When I think of my favorite groups, Incubus is usually quite high up on the list. I fell in love with the five-part, Calabasas-based rock band when I was in middle school, but their music has guided me past those angst-ridden years (oh, and were they angst-ridden) and to adulthood. I suspect I will always be a fan of Incubus’ rock sound (it’s hard and angry at times, but never quite hard or angry enough to compare to, say, a metal band), and lead vocalist, Brandon Boyd’s powerful vocals and lyrics.
The group’s sixth album, Light Grenades, was released in 2006, and is a wonderful combination of Incubus’ current “nu-metal” sound, Boyd’s vocals and songwriting; all brilliantly displayed in a heavy handful of songs.
The album begins with Quicksand, an almost ambient-sounding song. The backing music has a sort of space-agey feel to it, and so do Boyd’s vocals as he begins to sing. The short piece is more of an intro, but still the lyrics should be noted, as Boyd sings of a twisted relationship. My favorite part is the “chorus” and the lyrics, “Some people fall in love and touch the sky/Some people fall in love and find quicksand/I hover somewhere in between I swear I can’t make up my mind.” Describes plenty of relationships I’ve witnessed and even been a part of.
The intro fades seamlessly into Kiss to Send Us Off, a fast paced number that starts off somewhat quietly and then builds up by the first chorus with a thrashing of guitars and drums. This seems like the ultimate song to play on Rock Band; then again, I’ve been saying for a while that Rock Band and Guitar Hero need to release a game exclusively of Incubus songs, but I digress. The appeal of this song lies mostly in the loud sound; the lyrics are mostly a repetition of the title, but the guitar work and drumming gives the song a frantic, upbeat feeling that creates the perfect beginning to the album.
Up next is Dig, which is high on the list of my favorite Incubus songs, as well as my favorite songs, period. The pace is several times slower than the song before it, but the guitar riff that plays along the entire song is a nice one. The genius here definitely lies in the lyrics, as Boyd sings of what basically encompasses a perfect, eternal friendship/relationship (“If I turn into another/dig me up from under what is covering/the better part of me/Sing this song/remind me that we’ll always have each other/when everything else is gone”). I think the best part about Dig, is that it’s such a relatable song. Even if you don’t have a friend or lover in your life that will be there for you as completely as this song portrays, everyone yearns for one. I know I’d like to think that I have someone in my life that will be there for me “when everything else is gone”.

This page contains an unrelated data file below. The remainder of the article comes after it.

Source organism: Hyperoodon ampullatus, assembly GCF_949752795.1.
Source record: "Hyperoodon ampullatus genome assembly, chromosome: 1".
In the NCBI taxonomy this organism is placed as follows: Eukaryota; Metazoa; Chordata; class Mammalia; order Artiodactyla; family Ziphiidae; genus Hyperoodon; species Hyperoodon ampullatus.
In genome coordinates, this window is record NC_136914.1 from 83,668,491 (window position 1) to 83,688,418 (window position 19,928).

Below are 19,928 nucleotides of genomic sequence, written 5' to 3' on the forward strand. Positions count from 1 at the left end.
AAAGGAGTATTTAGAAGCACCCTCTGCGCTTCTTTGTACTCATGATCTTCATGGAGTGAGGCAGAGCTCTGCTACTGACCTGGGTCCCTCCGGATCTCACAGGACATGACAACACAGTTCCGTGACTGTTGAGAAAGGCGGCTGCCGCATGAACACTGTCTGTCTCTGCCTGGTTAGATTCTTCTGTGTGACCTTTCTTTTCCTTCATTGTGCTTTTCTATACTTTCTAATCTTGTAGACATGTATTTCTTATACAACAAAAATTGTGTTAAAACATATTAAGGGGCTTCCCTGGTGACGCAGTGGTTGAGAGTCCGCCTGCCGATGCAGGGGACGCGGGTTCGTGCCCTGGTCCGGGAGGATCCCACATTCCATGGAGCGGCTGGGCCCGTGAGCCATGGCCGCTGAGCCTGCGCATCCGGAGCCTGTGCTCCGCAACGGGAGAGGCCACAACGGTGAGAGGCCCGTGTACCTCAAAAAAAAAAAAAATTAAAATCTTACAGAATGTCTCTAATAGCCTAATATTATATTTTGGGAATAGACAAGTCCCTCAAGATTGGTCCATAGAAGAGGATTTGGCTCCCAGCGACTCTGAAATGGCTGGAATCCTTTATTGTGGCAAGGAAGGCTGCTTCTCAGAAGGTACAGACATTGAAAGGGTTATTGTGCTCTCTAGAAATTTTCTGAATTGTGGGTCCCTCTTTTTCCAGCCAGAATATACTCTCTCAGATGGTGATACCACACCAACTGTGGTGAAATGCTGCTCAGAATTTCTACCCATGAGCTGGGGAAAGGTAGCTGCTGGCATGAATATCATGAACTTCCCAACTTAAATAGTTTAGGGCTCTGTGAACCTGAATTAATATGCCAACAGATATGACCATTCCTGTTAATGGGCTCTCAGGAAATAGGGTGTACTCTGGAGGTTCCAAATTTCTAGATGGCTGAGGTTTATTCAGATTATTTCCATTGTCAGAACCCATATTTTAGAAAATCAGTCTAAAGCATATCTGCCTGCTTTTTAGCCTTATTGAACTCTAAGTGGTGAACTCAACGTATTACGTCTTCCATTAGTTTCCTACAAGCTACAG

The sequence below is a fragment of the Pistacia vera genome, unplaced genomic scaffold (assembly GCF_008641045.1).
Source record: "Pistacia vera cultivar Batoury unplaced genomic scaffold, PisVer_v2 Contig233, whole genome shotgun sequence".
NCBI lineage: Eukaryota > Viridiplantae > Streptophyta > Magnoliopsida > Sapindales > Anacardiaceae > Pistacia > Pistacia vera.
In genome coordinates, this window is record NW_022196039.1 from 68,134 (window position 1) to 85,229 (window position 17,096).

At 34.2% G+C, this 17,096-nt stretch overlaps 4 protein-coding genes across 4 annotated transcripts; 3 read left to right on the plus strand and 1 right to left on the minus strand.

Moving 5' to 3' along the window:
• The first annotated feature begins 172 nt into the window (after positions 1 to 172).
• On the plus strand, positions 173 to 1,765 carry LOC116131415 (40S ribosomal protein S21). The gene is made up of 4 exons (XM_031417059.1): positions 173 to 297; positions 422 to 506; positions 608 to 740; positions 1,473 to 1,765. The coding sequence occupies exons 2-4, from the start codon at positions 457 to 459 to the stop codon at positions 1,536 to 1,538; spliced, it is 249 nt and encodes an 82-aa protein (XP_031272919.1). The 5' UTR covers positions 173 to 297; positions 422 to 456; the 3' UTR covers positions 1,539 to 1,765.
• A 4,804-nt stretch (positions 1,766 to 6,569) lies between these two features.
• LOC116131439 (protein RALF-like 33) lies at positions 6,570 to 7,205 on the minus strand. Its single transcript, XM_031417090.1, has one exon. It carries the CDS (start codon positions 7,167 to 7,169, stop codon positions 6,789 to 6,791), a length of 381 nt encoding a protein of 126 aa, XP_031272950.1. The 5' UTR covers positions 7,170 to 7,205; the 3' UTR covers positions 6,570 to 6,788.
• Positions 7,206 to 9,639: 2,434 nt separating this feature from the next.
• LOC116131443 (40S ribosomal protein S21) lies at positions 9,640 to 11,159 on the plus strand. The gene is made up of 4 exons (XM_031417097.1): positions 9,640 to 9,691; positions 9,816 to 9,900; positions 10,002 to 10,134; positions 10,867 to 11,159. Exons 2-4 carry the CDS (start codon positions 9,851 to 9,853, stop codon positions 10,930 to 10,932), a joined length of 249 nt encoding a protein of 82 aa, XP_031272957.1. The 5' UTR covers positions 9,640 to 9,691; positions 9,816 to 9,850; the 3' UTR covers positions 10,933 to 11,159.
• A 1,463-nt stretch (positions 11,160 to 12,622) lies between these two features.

The tempo picks right back up with Anny Molly, another loud rocker. I wish I knew the story to this song- if perhaps there is a real person named Anna Molly, or it’s just a clever play on words that developed into something more (say Anna Molly really fast and you get “anomaly”), but either way, the song is a catchy one and another favorite of mine. Guitarist Mike Einziger seems to be having a blast on the riffs in this one, and Boyd’s vocals are at top form as he screams out the lyrics, “I picture your face in the back of my eyes/A fire in the attic a proof of the prize/Anna Molly, Anna Molly, Anna Molly”.
The album seems to be going up and down in tempo with every other song, and this trend continues with the mid-tempo ballad, Love Hurts. I first heard this song by means of an acoustic cover performed by MySpace artist, Marie Digby, and fell in love, though Incubus’ version is even better. Boyd sings yet again of a twisted relationship (which seems to be a common trend on this album in particular), and the quieted melody gives way for more focus on the reflective lyrics (“Sometimes when I’m alone I wonder/Is there a spell that I am under/Keeping me from seeing the real thing/Love hurts/But sometimes it’s a good hurt/And it feels like I’m alive/Love sings/When it transcends the bad things/Have a heart and try me/’cause without love I won’t survive”) and Boyd’s melancholy delivery.
Speaking of which, Oil and Water is yet another song in the same vein; though, this time Boyd compares the two lovers to oil and water (“You and I are like oil and water/We’ve been trying, trying, trying/Oh, to mix it up.”). The melody is a bit subdued, but again, it’s the lyrics that really stand out here. The song perfectly conveys a couple trying so hard to make a relationship work, though they are clearly not compatible (“Babe, this wouldn’t be the first time/It will not be the last time/We tried to believe everything would get better/We’ve been lying to each other/Hey Babe, let’s just call it, call it/Call it/Oh, for what it is.”) and again, just about anyone can relate to this experience or at least directly knows someone who can.